IoT Privacy Lawsuit- Bose sued for taking headphone data without consent!

25 April 2017 Internet, IT & e-Discovery Blog Blog
Authors: Peter Vogel

A class action was filed against Bose which alleges that Bose “Unbeknownst to its customers, however, Defendant designed Bose Connect to (i) collect and record the titles of the music and audio files its customers choose to play through their Bose wireless products and (ii) transmit such data along with other personal identifiers to third-parties—including a data miner—without its customers’ knowledge or consent.” Further the plaintiff states that one’s personal audio selections “provide an incredible amount of insight into his or her personality, behavior, political views, and personal identity.”  The April 18, 2017 case Kyle Zak et al v. Bose Corp. filed in the Northern District of Illinois includes claims that apply to Bose’s “QuietComfort 35, SoundSport Wireless, Sound Sport Pulse Wireless, QuietControl 30, SoundLink Around-Ear Wireless Headphones II, and SoundLink Color II (“Bose Wireless Products”)” in which Zak claims that:

None of Defendant’s customers could have ever anticipated that these types of music and audio selections would be recorded and sent to, of all people, a third party data miner for analysis.

Bose posted these comments in response to the lawsuit:

Nothing is more important to us than your trust. We work tirelessly to earn and keep it, and have for over 50 years. That’s never changed, and never will. In the Bose Connect App, we don’t wiretap your communications, we don’t sell your information, and we don’t use anything we collect to identify you – or anyone else – by name.

This will be an important privacy case to follow!

This blog is made available by Foley & Lardner LLP (“Foley” or “the Firm”) for informational purposes only. It is not meant to convey the Firm’s legal position on behalf of any client, nor is it intended to convey specific legal advice. Any opinions expressed in this article do not necessarily reflect the views of Foley & Lardner LLP, its partners, or its clients. Accordingly, do not act upon this information without seeking counsel from a licensed attorney. This blog is not intended to create, and receipt of it does not constitute, an attorney-client relationship. Communicating with Foley through this website by email, blog post, or otherwise, does not create an attorney-client relationship for any legal matter. Therefore, any communication or material you transmit to Foley through this blog, whether by email, blog post or any other manner, will not be treated as confidential or proprietary. The information on this blog is published “AS IS” and is not guaranteed to be complete, accurate, and or up-to-date. Foley makes no representations or warranties of any kind, express or implied, as to the operation or content of the site. Foley expressly disclaims all other guarantees, warranties, conditions and representations of any kind, either express or implied, whether arising under any statute, law, commercial use or otherwise, including implied warranties of merchantability, fitness for a particular purpose, title and non-infringement. In no event shall Foley or any of its partners, officers, employees, agents or affiliates be liable, directly or indirectly, under any theory of law (contract, tort, negligence or otherwise), to you or anyone else, for any claims, losses or damages, direct, indirect special, incidental, punitive or consequential, resulting from or occasioned by the creation, use of or reliance on this site (including information and other content) or any third party websites or the information, resources or material accessed through any such websites. In some jurisdictions, the contents of this blog may be considered Attorney Advertising. If applicable, please note that prior results do not guarantee a similar outcome. Photographs are for dramatization purposes only and may include models. Likenesses do not necessarily imply current client, partnership or employee status.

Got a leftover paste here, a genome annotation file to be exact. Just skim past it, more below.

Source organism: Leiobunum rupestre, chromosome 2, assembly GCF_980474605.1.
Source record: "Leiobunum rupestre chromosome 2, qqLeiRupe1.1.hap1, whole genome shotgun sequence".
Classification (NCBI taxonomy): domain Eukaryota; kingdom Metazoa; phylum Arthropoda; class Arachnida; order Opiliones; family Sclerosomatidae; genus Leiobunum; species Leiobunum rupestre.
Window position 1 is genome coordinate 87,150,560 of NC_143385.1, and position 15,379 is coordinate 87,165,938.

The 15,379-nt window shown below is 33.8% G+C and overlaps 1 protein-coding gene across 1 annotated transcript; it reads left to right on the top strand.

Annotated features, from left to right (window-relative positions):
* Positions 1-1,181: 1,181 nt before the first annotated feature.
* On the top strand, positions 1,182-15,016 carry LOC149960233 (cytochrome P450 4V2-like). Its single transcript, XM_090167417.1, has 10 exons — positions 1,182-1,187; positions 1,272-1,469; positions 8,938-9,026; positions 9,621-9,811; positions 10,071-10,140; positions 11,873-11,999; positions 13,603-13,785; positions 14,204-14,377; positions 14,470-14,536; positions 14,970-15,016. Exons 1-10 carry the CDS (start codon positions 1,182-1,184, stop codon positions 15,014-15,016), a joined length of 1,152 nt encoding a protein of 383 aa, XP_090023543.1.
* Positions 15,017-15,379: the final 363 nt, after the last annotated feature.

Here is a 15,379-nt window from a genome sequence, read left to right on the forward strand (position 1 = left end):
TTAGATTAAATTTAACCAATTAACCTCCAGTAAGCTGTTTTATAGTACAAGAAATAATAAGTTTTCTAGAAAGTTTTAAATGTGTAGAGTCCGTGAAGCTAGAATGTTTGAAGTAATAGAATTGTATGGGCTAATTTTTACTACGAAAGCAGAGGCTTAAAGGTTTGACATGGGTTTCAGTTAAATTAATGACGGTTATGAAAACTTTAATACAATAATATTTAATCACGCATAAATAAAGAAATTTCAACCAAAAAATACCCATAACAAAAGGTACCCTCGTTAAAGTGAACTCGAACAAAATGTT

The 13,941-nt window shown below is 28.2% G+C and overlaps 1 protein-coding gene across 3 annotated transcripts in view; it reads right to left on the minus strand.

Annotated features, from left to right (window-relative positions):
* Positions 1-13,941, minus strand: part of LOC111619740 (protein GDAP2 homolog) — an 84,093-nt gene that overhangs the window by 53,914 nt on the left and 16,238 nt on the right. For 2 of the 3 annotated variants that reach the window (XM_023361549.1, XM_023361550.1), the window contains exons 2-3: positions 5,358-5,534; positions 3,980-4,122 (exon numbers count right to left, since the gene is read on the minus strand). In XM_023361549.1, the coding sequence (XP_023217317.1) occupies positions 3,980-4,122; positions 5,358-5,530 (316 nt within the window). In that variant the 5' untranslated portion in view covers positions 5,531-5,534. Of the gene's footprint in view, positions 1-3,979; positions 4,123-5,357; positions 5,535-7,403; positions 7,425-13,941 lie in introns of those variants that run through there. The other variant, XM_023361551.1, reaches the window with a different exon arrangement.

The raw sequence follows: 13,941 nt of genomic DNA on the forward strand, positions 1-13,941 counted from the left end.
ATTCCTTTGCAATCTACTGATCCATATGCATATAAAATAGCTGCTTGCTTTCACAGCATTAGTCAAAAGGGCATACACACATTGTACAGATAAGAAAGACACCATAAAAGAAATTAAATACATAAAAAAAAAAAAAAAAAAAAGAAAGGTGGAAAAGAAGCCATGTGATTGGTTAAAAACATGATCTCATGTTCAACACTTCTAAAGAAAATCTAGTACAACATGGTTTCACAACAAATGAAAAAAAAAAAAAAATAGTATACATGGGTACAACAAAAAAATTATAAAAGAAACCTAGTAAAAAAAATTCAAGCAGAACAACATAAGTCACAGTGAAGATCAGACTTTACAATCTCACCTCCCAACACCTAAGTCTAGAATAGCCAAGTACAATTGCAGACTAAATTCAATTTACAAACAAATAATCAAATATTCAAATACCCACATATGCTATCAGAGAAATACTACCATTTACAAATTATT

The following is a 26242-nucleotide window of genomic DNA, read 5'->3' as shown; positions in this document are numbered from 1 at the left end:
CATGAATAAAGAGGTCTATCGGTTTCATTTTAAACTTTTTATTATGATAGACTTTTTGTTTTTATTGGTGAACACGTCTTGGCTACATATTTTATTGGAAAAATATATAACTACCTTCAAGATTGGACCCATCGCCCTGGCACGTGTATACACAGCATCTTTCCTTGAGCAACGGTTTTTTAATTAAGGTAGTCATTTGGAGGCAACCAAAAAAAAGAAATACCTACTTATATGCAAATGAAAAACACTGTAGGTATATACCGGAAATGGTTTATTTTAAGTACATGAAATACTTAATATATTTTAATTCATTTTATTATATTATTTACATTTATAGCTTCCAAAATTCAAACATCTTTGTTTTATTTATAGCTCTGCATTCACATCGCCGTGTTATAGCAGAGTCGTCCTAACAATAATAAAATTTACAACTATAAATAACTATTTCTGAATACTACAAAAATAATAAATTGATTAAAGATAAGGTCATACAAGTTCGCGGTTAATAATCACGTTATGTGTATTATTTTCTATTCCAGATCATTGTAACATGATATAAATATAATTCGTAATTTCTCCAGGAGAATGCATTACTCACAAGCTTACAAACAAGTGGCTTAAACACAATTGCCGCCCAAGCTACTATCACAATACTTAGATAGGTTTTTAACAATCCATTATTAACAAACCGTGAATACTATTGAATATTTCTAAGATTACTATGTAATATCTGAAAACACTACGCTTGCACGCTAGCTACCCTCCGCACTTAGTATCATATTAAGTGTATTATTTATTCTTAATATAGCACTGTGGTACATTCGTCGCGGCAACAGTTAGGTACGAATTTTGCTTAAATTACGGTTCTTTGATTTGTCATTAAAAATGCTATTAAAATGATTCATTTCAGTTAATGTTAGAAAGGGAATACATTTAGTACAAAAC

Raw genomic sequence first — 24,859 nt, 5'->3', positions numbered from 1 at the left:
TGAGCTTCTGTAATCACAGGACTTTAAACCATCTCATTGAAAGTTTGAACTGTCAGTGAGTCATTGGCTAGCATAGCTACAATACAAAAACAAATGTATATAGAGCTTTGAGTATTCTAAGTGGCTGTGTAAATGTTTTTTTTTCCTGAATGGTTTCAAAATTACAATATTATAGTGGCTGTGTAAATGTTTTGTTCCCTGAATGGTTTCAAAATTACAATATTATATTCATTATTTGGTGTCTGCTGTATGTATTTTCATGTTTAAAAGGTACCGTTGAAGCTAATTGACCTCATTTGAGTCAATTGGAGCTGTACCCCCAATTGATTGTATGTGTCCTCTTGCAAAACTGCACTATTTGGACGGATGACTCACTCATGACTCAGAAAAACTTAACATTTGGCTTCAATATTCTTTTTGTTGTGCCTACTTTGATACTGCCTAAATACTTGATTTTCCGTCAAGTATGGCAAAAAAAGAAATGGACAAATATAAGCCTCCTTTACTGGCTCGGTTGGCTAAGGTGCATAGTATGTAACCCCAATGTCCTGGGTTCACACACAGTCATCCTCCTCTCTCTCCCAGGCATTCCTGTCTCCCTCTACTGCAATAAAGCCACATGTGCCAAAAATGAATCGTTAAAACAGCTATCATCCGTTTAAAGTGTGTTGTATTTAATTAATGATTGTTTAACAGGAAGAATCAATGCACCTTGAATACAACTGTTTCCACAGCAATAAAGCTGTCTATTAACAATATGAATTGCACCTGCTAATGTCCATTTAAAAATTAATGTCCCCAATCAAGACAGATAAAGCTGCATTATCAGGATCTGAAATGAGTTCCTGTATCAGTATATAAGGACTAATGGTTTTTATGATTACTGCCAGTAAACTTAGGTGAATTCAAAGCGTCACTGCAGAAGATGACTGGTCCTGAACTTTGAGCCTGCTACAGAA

Authors

Related Services